“We are entering a new era in American politics in which we must, as Americans, demand stature and size from our national leadership—leadership which is fresh, leadership which is open, and leadership which is receptive to the problems of all Americans.” [From Shirley Chisholm’s campaign announcement. January 25th, 1972]

On January 25th 1972, Congresswoman Shirley Chisholm made a momentous announcement. She would become the first Black woman to seek a major party nomination for the presidency of the United States. She made her declaration at Concord Baptist Church in Bedford Stuyvesant, New York. In her announcement, she declared that “a new era had come in American politics.”


What new era did Shirley Chisholm envision and help to create? Why did she run for the presidency in 1972 against staggering odds? Although much of her political goals and philosophies are outlined in her powerful campaign announcement speech, a great deal of what Chisholm accomplished through her campaign in 1972 remains unexplored. The fact is, she did not run just for one reason but to catalyze change in every aspect of American society. The Shirley Chisholm Project works year round to uncover and document her ongoing impact.

One of the major reasons she ran was to make it possible for marginalized people to take control of their own political destiny. She believed that if women, youth and minorities flexed their political muscles against the powers-that-be their strength and quality of life in America would grow. But someone had to take the lead in beginning that process.  Seeing no one else with the will to do so, Shirley Chisholm did so herself.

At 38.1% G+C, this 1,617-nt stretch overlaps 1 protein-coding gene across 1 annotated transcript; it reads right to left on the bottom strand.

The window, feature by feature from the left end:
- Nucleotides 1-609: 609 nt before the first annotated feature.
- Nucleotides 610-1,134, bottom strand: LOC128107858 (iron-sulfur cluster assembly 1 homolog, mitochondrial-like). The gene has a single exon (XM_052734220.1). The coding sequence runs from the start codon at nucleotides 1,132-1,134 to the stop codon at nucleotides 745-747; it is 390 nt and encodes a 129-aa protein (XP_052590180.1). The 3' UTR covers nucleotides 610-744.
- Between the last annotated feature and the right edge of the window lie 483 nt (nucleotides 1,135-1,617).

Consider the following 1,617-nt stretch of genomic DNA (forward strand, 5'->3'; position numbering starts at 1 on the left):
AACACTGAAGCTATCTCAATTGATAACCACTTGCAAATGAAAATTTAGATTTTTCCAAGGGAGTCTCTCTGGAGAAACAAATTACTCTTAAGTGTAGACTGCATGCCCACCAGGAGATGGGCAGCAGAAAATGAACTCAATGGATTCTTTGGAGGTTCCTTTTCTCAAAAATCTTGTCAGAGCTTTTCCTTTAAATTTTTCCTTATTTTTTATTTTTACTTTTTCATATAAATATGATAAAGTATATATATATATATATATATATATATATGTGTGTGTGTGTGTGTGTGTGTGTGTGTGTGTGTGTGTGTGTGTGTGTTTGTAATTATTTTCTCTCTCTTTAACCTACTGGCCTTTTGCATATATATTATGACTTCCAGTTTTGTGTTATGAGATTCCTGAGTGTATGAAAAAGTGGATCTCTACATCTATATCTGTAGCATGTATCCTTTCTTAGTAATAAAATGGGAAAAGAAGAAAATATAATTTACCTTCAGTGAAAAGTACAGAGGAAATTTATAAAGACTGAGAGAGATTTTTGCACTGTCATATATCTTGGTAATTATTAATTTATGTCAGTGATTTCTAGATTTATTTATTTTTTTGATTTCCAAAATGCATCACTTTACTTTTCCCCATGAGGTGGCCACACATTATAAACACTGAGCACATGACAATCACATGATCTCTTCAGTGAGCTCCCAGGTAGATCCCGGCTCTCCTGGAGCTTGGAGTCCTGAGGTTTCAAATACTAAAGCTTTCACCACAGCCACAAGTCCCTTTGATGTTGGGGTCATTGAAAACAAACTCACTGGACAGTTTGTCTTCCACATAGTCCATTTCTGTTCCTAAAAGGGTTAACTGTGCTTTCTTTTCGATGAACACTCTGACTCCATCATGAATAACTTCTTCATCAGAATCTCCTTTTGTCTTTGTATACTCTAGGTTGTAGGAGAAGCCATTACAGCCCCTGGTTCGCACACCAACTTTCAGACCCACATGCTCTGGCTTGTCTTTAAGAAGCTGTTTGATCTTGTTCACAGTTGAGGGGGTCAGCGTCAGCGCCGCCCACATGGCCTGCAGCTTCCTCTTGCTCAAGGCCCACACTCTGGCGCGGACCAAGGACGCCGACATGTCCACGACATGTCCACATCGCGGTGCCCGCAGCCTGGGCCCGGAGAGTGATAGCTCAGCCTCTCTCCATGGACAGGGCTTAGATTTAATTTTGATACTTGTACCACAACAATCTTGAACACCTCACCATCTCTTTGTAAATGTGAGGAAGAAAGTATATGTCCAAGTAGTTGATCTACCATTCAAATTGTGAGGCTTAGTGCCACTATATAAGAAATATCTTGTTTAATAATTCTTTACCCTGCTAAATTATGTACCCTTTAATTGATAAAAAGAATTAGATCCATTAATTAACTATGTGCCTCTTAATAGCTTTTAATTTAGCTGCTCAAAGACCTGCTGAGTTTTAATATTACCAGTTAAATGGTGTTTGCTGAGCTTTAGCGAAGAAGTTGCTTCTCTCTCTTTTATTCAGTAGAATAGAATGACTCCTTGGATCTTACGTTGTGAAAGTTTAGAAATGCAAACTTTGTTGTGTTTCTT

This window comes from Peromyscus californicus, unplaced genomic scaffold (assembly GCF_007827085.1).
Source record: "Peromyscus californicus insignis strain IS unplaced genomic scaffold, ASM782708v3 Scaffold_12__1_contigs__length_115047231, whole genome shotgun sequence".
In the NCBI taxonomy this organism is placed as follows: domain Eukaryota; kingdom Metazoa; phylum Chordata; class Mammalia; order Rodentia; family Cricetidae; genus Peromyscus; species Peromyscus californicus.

“I am a different kind of national voice that has emerged on the American scene in terms of the fact that I am not espoused by any kind of powerful interest groups in this country, financial or otherwise. And those who know about my candidacy and understand what I am trying to do at this hour in America recognize that I have a gut commitment to people first of all, to the exclusion of all other interests.” — Shirley Chisholm (1972)

“Action, not rhetoric” was at the core of Chisholm’s political philosophy. And this is why, whenever we remember Shirley Chisholm, we must resist a purely symbolic interpretation of her political life. She did not run to merely increase the visibility of Black people and women on the national political stage, but to engage marginalized groups to, in her words, “transform American society.”

Stay tuned to the Chisholm Project’s on our website, Twitter, Instagram and Facebook for updates on our year-long celebration of the 50th Anniversary of Chisholm’s presidential run.


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